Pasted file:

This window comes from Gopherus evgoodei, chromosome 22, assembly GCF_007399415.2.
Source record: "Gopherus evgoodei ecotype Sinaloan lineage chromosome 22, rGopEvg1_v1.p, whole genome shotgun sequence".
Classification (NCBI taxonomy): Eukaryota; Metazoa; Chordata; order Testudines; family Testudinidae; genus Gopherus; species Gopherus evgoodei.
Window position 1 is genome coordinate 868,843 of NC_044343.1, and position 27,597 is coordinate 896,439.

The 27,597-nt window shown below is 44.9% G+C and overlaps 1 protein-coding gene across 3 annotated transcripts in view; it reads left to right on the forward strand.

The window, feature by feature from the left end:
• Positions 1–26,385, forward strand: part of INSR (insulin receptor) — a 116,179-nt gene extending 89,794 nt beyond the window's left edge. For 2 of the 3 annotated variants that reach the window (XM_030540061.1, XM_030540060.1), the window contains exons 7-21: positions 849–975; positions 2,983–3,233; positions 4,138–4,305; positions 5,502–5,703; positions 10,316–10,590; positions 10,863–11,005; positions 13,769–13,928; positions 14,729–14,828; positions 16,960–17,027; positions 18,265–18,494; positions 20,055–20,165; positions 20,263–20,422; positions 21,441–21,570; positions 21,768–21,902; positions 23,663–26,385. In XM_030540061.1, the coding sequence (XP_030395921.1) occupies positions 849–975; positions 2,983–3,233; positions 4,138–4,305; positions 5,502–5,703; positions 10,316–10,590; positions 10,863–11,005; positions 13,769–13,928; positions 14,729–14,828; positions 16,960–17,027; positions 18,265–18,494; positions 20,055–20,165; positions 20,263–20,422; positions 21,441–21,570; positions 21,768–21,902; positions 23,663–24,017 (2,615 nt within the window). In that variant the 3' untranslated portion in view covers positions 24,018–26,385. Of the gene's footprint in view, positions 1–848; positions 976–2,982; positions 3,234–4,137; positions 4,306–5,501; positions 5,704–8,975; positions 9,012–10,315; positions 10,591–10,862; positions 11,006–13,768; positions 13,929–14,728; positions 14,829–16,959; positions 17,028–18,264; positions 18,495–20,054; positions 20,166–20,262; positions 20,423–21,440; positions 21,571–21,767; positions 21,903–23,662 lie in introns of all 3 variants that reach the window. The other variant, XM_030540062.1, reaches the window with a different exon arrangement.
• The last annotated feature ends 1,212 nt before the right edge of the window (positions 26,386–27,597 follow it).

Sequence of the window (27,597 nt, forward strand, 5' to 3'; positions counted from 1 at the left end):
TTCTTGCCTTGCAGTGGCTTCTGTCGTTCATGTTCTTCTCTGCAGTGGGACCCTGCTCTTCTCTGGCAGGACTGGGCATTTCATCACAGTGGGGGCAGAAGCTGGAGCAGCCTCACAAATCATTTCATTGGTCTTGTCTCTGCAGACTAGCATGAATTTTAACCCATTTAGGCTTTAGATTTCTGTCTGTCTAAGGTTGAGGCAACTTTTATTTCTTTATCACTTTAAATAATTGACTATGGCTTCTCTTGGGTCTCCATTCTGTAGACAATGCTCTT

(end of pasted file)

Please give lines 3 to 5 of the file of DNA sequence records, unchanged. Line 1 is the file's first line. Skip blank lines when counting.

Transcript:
Classification (NCBI taxonomy): Eukaryota; Metazoa; Chordata; order Testudines; family Testudinidae; genus Gopherus; species Gopherus evgoodei.
Window position 1 is genome coordinate 868,843 of NC_044343.1, and position 27,597 is coordinate 896,439.

The 27,597-nt window shown below is 44.9% G+C and overlaps 1 protein-coding gene across 3 annotated transcripts in view; it reads left to right on the forward strand.